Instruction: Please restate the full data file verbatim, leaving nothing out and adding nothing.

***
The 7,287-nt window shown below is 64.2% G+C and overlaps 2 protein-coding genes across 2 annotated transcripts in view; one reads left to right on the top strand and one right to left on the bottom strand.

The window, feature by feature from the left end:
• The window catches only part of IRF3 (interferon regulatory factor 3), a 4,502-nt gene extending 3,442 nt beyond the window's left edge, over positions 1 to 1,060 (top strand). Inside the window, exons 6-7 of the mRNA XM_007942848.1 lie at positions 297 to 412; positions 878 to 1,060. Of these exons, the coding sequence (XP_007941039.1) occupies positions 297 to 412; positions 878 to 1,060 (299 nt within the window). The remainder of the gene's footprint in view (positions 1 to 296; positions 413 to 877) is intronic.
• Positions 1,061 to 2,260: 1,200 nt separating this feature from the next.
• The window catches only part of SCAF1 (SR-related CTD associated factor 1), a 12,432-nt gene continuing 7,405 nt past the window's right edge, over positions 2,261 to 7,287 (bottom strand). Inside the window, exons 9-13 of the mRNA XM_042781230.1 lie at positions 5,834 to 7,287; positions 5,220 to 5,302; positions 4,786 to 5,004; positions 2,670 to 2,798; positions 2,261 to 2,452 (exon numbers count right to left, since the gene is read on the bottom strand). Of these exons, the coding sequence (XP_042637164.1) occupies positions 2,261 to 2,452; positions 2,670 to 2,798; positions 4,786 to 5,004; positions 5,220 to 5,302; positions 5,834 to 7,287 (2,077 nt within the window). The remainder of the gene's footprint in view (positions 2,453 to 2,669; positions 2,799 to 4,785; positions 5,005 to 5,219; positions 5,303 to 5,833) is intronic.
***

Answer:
The 7,287-nt window shown below is 64.2% G+C and overlaps 2 protein-coding genes across 2 annotated transcripts in view; one reads left to right on the top strand and one right to left on the bottom strand.

The window, feature by feature from the left end:
• The window catches only part of IRF3 (interferon regulatory factor 3), a 4,502-nt gene extending 3,442 nt beyond the window's left edge, over positions 1 to 1,060 (top strand). Inside the window, exons 6-7 of the mRNA XM_007942848.1 lie at positions 297 to 412; positions 878 to 1,060. Of these exons, the coding sequence (XP_007941039.1) occupies positions 297 to 412; positions 878 to 1,060 (299 nt within the window). The remainder of the gene's footprint in view (positions 1 to 296; positions 413 to 877) is intronic.
• Positions 1,061 to 2,260: 1,200 nt separating this feature from the next.
• The window catches only part of SCAF1 (SR-related CTD associated factor 1), a 12,432-nt gene continuing 7,405 nt past the window's right edge, over positions 2,261 to 7,287 (bottom strand). Inside the window, exons 9-13 of the mRNA XM_042781230.1 lie at positions 5,834 to 7,287; positions 5,220 to 5,302; positions 4,786 to 5,004; positions 2,670 to 2,798; positions 2,261 to 2,452 (exon numbers count right to left, since the gene is read on the bottom strand). Of these exons, the coding sequence (XP_042637164.1) occupies positions 2,261 to 2,452; positions 2,670 to 2,798; positions 4,786 to 5,004; positions 5,220 to 5,302; positions 5,834 to 7,287 (2,077 nt within the window). The remainder of the gene's footprint in view (positions 2,453 to 2,669; positions 2,799 to 4,785; positions 5,005 to 5,219; positions 5,303 to 5,833) is intronic.